We can and we must make all these reforms, and we can do it in a way that does not add to our deficits over the next decade. I've said this before. Let me repeat: The bill I sign must reflect my commitment and the commitment of Congress to slow the growth of health care costs over the long run. That's how we can ensure that health care reforms strengthens our national—our Nation's fiscal health at the same time.
Now, we always knew that passing health care reform wouldn't be easy. We always knew that doing what is right would be hard. There's just a tendency towards inertia in this town. I understand that as well as anybody. But we're a country that chooses the harder right over the easier wrong. That's what we have to do this time. We have to do that once more.
So let's fight our way through the politics of the moment. Let's pass reform by the end of this year. Let's commit ourselves to delivering our country a better future. And that future will be seen in a place like Children's Hospital, when young people are getting the care that they deserve and they need, when they need it, and we don't have an overcrowded emergency room that's putting enormous burdens on this excellent institution. I think we can accomplish that, but we're going to have to do some work over the next few weeks and the next few months.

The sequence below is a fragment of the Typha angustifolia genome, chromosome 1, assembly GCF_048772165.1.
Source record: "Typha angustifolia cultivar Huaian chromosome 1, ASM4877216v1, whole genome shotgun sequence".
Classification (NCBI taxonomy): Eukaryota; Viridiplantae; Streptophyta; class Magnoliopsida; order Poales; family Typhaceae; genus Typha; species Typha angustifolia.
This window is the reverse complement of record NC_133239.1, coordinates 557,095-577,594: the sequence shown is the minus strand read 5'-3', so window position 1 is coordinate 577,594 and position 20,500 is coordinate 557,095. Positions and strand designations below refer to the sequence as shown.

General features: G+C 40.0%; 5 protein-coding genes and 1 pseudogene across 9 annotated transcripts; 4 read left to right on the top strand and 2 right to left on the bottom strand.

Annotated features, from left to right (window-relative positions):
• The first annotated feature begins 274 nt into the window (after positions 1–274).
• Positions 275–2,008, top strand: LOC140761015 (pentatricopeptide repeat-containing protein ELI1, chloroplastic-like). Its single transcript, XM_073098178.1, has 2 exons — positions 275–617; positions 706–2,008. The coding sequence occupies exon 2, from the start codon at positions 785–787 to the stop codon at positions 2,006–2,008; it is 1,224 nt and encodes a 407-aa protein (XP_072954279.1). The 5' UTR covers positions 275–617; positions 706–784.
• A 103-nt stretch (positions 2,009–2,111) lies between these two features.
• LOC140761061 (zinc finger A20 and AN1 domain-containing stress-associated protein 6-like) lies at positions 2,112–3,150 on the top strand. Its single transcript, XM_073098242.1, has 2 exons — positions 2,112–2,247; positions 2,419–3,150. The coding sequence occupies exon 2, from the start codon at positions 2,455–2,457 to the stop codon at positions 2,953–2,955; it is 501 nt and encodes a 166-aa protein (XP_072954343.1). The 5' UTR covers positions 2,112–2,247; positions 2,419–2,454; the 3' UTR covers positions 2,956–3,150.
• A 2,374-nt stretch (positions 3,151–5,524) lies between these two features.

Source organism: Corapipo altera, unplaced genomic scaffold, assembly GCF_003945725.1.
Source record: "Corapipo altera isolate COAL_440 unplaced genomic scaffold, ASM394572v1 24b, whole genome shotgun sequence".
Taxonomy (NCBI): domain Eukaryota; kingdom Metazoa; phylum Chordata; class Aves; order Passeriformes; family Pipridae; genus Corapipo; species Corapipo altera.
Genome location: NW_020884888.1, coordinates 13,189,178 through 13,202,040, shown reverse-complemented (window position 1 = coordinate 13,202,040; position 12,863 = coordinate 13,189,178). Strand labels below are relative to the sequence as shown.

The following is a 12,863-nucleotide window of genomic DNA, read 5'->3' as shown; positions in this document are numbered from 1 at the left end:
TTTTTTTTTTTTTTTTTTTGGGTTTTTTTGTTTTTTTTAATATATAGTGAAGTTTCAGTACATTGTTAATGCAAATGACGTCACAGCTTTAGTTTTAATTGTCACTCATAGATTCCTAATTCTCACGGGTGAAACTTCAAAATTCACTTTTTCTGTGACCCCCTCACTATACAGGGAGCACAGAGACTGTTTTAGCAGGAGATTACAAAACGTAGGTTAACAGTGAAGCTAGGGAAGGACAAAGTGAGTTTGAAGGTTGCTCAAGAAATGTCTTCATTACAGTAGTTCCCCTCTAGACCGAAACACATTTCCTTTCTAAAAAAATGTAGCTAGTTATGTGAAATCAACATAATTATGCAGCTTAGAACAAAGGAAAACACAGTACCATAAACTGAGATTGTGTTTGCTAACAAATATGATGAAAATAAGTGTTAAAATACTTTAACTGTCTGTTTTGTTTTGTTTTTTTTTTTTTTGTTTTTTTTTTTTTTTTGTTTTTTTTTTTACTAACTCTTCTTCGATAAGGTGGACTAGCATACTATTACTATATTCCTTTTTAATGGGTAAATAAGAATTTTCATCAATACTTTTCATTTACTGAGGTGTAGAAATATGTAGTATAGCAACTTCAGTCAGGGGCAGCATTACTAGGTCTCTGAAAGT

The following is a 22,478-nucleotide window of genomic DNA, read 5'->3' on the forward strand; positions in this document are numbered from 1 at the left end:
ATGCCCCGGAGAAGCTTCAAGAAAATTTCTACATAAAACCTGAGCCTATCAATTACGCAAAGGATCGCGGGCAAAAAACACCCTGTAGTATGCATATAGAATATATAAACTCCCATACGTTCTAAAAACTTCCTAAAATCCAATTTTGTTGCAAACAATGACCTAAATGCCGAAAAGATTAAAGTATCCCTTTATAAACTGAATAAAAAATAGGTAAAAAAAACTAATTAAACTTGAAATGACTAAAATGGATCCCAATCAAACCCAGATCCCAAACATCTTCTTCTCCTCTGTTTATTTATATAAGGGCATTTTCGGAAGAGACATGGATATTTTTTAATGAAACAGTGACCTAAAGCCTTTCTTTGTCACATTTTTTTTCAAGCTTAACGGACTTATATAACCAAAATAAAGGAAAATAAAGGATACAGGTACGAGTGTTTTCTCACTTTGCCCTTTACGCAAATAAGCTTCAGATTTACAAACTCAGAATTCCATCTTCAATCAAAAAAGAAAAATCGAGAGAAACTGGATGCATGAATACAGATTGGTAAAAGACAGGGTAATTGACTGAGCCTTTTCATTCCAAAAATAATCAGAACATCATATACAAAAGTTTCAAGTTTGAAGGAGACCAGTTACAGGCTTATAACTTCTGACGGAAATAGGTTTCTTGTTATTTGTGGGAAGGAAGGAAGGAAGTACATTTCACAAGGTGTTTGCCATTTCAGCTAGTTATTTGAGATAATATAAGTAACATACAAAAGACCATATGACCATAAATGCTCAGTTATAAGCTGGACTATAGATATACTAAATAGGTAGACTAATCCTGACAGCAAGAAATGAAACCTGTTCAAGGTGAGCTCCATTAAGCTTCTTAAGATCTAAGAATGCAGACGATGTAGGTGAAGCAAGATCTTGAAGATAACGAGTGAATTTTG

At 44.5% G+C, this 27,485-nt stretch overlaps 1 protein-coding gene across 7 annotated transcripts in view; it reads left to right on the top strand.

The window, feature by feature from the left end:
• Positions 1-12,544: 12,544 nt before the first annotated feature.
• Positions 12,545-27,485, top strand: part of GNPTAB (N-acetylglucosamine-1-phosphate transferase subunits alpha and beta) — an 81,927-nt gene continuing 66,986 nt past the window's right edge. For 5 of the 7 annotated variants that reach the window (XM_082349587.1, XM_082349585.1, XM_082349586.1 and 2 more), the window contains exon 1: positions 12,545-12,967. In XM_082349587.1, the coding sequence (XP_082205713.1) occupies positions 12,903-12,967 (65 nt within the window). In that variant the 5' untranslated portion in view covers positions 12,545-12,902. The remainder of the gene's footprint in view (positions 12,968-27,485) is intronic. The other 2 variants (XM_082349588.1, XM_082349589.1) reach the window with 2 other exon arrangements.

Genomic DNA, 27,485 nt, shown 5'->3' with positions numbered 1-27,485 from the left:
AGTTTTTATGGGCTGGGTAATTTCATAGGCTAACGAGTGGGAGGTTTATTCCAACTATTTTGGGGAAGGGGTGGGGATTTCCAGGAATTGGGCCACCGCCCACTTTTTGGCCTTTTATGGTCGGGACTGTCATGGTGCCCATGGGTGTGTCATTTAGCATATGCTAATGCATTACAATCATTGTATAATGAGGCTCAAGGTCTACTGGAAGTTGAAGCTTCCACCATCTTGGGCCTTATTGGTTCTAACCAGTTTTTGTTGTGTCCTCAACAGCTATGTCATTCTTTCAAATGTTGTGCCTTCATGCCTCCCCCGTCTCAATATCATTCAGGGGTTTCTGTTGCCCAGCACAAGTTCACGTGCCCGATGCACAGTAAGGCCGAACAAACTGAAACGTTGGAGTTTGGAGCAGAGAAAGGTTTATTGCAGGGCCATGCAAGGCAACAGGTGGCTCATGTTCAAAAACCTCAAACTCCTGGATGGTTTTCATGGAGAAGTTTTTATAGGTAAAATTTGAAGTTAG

Thank you very much, everybody.
Note: The President spoke at 1:25 p.m. In his remarks, he referred to Joseph L. Wright, senior vice president, Child Health Advocacy Institute, Brian Jacobs, vice president and chief medical information officer, Yewande J. Johnson, pediatric anesthesiologist, Michael Knapp, executive director, Emergency Medicine Trauma Services, Kathleen Quigley, physician assistant, Division of Neurosurgery, Children's National Medical Center; Regina Hartridge, Children's Health Project of the District of Columbia; and Sen. James W. DeMint.
* White House Correction.
Barack Obama, Remarks at the Children's National Medical Center Online by Gerhard Peters and John T. Woolley, The American Presidency Project https://www.presidency.ucsb.edu/node/286423